Breast Cancer Statistics
The SEER program, a continuing project of the National Cancer Institute, collects cancer data on a routine basis from designated population-based cancer registries in various areas of the country. Trends in cancer incidence, mortality and patient survival in the United States, as well as many other studies, are derived from this data bank.
Goals of the SEER program are:
> Assembling and reporting, on a periodic basis, estimates of cancer incidence and mortality in the United States
> Monitoring annual cancer incidence trends to identify unusual changes in specific forms of cancer occurring in population subgroups defined by geographic, demographic, and social characteristics
> Providing continuing information on changes over time in the extent of disease at diagnosis, trends in therapy, and associated changes in patient survival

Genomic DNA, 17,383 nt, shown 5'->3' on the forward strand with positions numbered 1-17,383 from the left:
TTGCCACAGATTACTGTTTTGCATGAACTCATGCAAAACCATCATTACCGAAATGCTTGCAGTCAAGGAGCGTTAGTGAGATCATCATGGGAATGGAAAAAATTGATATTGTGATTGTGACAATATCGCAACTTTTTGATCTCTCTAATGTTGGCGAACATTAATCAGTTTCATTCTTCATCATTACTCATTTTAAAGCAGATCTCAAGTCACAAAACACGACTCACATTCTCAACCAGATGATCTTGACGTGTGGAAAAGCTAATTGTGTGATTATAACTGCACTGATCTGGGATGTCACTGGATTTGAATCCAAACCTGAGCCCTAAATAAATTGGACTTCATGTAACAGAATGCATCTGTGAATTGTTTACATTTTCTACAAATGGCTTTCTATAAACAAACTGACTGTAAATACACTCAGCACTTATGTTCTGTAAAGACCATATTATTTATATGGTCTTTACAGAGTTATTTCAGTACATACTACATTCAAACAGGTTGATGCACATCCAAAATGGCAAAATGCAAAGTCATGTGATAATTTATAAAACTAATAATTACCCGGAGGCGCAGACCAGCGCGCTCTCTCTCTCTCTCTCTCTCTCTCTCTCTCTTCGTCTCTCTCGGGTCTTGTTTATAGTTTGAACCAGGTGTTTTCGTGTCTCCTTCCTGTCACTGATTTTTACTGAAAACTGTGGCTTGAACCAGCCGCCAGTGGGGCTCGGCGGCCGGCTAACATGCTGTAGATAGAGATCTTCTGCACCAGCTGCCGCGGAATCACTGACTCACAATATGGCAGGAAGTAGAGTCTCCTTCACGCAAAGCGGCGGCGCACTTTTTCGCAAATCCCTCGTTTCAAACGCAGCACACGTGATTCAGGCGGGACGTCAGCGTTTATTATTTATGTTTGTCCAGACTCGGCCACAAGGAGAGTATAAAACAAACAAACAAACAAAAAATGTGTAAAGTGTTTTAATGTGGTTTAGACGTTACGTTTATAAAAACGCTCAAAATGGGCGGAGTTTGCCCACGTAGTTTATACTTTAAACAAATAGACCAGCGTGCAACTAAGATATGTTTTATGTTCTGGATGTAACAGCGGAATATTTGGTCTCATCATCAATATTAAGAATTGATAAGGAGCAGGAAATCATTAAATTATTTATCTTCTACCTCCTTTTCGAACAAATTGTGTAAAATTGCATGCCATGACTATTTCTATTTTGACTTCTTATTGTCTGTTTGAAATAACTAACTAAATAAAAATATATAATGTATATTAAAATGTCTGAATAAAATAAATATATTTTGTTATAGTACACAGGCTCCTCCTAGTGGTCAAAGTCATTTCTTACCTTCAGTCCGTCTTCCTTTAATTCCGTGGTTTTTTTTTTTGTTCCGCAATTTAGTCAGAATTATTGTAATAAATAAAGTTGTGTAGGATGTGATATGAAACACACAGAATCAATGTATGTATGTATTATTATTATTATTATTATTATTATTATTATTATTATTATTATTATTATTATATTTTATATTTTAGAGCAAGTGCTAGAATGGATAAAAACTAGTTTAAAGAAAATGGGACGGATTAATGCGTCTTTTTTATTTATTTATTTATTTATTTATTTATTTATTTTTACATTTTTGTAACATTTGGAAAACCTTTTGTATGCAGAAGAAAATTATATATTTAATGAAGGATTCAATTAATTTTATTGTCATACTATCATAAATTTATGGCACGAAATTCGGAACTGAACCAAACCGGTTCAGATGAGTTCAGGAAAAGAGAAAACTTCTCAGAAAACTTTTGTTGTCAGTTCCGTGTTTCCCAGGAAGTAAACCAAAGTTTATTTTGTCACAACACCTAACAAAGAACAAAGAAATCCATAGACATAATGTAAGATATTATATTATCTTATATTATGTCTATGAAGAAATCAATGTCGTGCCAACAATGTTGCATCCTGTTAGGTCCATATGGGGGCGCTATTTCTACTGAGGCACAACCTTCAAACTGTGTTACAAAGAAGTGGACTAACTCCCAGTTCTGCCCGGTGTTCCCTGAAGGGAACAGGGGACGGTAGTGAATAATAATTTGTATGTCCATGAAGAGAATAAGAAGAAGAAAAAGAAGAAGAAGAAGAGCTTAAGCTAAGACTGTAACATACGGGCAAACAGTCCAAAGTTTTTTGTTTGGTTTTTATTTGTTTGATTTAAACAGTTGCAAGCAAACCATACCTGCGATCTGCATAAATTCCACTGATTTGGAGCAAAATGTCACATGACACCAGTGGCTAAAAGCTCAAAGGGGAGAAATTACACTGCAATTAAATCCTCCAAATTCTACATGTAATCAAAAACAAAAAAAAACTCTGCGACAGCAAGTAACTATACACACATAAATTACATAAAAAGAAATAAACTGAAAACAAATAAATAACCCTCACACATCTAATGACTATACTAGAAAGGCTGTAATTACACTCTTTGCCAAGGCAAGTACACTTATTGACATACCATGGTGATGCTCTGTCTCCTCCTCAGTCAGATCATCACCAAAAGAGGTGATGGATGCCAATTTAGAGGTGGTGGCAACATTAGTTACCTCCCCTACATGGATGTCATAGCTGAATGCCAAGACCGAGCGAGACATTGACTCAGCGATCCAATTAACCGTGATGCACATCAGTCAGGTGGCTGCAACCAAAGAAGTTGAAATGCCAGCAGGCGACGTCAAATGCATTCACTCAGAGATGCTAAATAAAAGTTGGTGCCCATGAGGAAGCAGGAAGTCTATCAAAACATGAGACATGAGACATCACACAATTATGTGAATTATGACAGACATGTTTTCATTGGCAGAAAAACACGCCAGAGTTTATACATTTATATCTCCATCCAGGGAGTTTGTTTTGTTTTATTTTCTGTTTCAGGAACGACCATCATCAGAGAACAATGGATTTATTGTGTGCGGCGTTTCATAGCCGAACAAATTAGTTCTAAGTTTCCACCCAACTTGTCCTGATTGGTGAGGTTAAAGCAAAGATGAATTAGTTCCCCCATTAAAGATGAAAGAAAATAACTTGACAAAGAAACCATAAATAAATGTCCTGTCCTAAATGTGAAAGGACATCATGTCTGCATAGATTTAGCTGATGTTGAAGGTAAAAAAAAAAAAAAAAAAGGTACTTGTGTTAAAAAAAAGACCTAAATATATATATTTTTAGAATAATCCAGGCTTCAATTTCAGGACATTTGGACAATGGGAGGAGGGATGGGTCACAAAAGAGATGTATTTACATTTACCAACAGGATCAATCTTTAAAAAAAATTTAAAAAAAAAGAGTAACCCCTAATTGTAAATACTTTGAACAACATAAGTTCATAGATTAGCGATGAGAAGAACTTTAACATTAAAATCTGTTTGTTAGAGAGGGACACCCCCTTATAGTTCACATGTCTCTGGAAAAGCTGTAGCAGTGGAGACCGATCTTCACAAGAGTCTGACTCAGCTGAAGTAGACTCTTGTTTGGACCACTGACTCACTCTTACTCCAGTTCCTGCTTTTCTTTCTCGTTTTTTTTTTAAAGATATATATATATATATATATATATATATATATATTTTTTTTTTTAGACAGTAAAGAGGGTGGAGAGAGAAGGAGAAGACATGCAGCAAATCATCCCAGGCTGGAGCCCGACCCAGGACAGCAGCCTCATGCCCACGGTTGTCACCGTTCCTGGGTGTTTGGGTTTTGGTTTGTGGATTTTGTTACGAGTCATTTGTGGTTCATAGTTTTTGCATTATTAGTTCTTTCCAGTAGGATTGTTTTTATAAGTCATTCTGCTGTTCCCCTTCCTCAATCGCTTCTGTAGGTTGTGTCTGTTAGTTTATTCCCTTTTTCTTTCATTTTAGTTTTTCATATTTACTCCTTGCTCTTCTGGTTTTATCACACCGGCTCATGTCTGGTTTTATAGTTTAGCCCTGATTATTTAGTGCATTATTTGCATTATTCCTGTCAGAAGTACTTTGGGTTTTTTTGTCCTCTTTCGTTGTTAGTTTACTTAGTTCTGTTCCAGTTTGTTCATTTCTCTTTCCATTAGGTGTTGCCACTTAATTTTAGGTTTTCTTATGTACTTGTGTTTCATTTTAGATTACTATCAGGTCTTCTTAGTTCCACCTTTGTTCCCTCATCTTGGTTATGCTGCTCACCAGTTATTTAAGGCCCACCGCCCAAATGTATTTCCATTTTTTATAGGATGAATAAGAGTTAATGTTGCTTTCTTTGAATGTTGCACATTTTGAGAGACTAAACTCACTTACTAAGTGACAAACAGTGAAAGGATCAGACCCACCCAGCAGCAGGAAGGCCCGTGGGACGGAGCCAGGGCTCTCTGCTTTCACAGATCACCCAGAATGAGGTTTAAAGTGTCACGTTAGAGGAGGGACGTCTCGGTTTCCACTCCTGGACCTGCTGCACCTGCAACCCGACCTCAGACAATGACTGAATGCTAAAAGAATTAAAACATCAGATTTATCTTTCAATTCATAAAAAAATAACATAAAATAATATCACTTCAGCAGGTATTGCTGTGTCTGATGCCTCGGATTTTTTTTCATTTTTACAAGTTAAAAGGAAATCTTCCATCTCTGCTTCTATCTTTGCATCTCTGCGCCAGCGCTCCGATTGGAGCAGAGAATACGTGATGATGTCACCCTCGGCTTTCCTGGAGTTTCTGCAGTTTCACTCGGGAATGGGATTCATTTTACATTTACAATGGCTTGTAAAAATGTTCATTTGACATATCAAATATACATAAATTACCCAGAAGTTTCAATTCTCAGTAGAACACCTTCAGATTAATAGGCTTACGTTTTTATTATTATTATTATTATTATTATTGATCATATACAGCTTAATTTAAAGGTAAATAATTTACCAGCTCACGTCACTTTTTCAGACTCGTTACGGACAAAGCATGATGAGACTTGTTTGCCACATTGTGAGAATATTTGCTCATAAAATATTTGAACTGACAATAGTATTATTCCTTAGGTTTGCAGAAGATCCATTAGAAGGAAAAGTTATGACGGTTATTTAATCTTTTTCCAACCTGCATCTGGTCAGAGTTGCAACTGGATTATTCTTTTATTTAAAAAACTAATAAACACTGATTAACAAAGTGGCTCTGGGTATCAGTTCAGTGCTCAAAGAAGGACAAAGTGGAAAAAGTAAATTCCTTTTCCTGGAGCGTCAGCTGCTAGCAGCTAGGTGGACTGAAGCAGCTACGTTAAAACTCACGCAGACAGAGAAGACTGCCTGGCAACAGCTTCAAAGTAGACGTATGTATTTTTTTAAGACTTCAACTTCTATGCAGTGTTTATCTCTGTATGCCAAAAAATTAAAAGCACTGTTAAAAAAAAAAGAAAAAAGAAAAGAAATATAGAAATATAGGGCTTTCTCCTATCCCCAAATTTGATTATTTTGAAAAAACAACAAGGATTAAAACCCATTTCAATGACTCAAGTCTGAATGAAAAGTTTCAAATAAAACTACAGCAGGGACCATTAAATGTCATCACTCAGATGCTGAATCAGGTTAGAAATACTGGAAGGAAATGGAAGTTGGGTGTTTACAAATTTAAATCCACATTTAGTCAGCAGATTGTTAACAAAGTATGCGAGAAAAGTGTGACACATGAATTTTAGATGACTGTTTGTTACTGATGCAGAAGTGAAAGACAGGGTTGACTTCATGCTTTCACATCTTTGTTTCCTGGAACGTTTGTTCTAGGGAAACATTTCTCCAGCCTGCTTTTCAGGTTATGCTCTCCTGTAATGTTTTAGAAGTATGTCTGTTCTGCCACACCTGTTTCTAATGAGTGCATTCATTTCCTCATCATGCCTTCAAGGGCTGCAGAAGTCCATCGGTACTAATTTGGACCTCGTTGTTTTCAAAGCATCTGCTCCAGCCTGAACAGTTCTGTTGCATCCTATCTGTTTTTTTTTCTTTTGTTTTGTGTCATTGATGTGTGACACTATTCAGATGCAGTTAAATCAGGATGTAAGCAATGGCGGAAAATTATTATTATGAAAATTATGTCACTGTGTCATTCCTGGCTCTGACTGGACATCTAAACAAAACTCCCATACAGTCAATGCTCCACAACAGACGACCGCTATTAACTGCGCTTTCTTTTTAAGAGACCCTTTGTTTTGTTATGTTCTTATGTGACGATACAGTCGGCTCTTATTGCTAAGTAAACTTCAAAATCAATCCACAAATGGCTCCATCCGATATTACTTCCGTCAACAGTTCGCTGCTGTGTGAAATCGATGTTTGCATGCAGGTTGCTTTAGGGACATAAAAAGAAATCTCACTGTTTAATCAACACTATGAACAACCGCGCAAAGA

> Promoting studies designed to identify factors amenable to cancer control interventions, such as:
a) Environmental, occupational, socioeconomic, dietary, and health-related exposures
b) Screening practices, early detection, and treatment
c) Determinants of the length and quality of patient survival
Consider the following statistics related to breast cancer:
- Excluding cancers of the skin, breast cancer is the most frequently diagnosed cancer in women.
- American Cancer Society (ACS) estimates for 2012 include 226,870 new cases of invasive breast cancer being diagnosed in women in the U.S. In addition, carcinoma in situ (cancer that has not spread beyond the original site) will be responsible for 63,300 new cases this year. Of these, about 85 percent will be ductal carcinoma in situ.
- In 2012, it is estimated that 2,190 men will be diagnosed with breast cancer.
- Year 2012 estimates include 39,920 deaths occurring from breast cancer in the U.S. alone. This includes approximately 39,510 women and 410 men.
- According to ACS, the breast cancer death rate in women age 50 and older in the U.S. has been falling by about 2 percent per year, since 1990.
- Breast cancer ranks second among cancer deaths in women after lung cancer.
Click here to view the
Online Resources of Breast Health
Last reviewed: 8/17/2012